14 Jul 2015

Today’s Iran deal is a triumph for international diplomacy

As we drove to the Austria Centre where today’s Iran deal will be announced, the Iranian journalists on the bus were singing a song from a puppet show they used to watch on TV as kids.


Some were exiles, reporting for western media, while others work for Iranian outlets. All were thrilled that finally, after 12 years of fractious negotiations, the US and Iran have come to an accommodation.

Officially this is a deal between Iran on the one side and the UN Security Council countries plus Germany on the other. The main point is that Iran has agreed to curtail its nuclear programme in exchange for sanctions relief.

But everyone knows that the real cause for celebration is that long-time enemies Iran and the US have opened up new era of, if not friendship, at least cooperation.

Value of diplomacy

So maybe this is a moment to think about the value of diplomacy. The famous phrase from the Prussian military strategist Carl Von Clausewitz is “war is the continuation of diplomacy with other means”. But on this occasion diplomacy alone has worked.

“The real achievement may be that a major international conflict – a conflict that has brought the United States and Iran to the brink of war in recent years – has been resolved through a compromise achieved by diplomacy,” writes Trita Parsi of National Iranian American Council.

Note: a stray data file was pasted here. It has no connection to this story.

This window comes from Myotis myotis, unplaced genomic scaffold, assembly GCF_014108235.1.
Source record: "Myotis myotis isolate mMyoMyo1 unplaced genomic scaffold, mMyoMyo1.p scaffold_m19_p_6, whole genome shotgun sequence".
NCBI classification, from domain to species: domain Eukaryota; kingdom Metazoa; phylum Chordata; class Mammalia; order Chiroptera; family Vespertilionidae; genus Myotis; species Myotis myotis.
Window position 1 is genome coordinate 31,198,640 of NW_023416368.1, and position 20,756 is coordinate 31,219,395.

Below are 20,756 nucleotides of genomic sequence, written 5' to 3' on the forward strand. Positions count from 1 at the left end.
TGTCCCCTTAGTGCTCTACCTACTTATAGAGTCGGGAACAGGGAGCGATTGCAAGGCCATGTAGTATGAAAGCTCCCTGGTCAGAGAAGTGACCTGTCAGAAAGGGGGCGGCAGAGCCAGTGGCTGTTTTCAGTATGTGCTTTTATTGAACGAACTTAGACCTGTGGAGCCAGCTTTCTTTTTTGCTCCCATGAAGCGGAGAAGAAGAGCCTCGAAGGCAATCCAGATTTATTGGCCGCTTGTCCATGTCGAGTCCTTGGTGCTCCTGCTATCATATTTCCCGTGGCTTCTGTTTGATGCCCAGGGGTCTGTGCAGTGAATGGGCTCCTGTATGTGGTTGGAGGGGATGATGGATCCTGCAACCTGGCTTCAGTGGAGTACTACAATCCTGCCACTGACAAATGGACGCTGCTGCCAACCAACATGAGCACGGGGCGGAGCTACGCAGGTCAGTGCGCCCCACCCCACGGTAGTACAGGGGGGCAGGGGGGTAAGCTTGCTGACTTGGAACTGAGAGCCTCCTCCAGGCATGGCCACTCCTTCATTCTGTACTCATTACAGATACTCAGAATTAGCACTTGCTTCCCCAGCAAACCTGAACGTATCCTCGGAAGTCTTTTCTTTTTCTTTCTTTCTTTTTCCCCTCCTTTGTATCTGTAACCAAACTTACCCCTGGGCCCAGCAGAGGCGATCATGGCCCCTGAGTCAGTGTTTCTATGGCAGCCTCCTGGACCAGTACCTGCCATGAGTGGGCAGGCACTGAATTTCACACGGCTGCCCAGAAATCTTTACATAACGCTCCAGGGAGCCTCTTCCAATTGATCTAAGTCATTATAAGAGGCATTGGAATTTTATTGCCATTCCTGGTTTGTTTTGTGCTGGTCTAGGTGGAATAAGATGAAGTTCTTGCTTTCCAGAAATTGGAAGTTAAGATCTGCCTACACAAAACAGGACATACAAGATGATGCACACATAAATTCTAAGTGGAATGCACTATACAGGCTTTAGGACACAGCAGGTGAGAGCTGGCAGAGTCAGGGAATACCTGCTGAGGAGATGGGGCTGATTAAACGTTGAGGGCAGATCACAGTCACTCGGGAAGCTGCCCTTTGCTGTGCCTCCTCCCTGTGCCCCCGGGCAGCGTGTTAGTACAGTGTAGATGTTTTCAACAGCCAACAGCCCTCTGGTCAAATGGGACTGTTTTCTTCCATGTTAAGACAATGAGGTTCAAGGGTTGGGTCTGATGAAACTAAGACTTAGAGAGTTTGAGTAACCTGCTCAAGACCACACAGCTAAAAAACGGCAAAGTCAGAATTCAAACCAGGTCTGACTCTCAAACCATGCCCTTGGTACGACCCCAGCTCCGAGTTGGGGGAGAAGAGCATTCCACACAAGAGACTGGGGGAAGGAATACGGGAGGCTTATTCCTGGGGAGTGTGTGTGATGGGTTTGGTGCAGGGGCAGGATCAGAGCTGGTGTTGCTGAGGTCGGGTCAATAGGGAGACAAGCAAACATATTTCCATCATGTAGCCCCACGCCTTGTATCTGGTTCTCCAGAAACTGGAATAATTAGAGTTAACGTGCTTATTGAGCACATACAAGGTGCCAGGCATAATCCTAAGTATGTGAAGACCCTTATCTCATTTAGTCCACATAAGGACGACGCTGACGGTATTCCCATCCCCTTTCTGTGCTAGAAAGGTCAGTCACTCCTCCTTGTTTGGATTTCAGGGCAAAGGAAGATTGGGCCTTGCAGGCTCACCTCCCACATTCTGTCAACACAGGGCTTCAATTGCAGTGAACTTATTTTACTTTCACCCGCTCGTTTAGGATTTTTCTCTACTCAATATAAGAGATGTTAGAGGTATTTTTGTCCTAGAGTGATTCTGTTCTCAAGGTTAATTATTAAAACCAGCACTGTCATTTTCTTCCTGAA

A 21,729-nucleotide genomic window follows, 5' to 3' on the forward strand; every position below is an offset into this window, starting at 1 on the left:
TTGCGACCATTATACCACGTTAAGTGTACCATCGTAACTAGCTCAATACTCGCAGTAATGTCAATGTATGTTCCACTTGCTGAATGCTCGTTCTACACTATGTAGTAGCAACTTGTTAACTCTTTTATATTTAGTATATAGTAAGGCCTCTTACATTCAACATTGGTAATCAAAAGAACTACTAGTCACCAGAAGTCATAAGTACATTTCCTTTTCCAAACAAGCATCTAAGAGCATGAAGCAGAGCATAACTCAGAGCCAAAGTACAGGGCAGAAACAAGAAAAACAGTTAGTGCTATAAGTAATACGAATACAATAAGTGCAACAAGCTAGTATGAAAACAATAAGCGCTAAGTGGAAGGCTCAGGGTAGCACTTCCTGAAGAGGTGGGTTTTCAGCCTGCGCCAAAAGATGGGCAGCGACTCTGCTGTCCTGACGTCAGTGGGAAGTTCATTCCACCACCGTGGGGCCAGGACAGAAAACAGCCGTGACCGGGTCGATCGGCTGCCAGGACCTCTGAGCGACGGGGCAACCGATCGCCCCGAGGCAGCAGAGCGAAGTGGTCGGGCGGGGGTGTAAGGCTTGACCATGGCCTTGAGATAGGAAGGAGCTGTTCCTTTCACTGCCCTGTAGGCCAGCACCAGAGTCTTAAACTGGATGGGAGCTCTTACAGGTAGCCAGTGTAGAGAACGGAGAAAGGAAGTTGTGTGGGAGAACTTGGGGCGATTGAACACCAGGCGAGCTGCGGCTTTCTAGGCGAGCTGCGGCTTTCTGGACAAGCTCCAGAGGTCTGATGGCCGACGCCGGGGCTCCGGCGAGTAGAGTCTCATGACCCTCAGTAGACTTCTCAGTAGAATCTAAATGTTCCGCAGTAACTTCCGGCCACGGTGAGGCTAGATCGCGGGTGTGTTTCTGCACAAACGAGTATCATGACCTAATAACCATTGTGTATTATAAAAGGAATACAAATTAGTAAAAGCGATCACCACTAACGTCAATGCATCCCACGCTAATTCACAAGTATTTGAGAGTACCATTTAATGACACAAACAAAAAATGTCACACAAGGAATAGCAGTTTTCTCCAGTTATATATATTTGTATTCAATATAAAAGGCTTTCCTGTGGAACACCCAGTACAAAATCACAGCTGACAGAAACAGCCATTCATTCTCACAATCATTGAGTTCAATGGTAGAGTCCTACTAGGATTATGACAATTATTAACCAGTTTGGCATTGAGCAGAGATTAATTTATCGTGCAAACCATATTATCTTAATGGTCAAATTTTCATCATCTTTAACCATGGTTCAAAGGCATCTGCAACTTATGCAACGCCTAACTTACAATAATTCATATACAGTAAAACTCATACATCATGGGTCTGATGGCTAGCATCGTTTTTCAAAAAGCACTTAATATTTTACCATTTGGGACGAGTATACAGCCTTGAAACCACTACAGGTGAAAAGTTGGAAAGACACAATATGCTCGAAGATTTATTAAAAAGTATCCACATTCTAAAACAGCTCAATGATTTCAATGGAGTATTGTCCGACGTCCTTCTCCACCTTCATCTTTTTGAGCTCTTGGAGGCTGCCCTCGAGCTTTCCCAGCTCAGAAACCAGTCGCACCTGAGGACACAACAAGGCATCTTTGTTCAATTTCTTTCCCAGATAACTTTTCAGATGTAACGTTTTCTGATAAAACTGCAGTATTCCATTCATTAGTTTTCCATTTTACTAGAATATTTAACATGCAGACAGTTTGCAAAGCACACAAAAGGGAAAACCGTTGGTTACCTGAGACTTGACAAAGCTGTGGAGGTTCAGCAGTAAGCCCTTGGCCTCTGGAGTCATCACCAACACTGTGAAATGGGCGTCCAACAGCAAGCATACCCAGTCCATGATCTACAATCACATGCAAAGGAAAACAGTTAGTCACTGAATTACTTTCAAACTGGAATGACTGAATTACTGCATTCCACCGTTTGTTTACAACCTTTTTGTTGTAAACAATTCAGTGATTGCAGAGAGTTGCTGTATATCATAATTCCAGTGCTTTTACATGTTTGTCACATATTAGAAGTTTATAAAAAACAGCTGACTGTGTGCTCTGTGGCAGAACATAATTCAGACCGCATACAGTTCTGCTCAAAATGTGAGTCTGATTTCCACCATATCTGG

“This is perhaps the most astonishing characteristic of the ongoing diplomacy. Neither side is negotiating the terms of its defeat or capitulation.”

Regime change, not compromise

There will be many who oppose the deal, not least the Israeli leader Binyamin Netanyahu and many US Republicans. They believe in regime change, not compromise – they want to force the Islamic Republic to collapse. But that’s not going to happen. They
have presented no reasonable alternative to a today’s diplomatic accord.

Gulf countries are also suspicious of a deal that they think will embolden Iran to meddle in the Arab world, further arming and supporting Shia groups such as Hezbollah and the government of President Bashar al-Assad in Syria. This is a much more reasonable objection, one which the Americans must address.

Stopping the spread of Isis

Iran does have an aggressive foreign policy in the Middle East that needs to be balanced with the influence of Gulf countries. But, having said that, Iran is implacably opposed to al-Qaeda and Islamic State. This deal opens the path for cooperation to stop the spread of IS, which most western governments see as the greatest threat for decades.

The British government has increased the budget of the Department for International Development and pledged to maintain Ministry of Defence spending to the Nato standard of 2 per centĀ of GDP. Meanwhile, the Foreign Office budget has been cut.

Far be it from me to champion any department of the British government over another, but after the disasters of war in Iraq and Afghanistan, today is a day to celebrate a triumph for international diplomacy.

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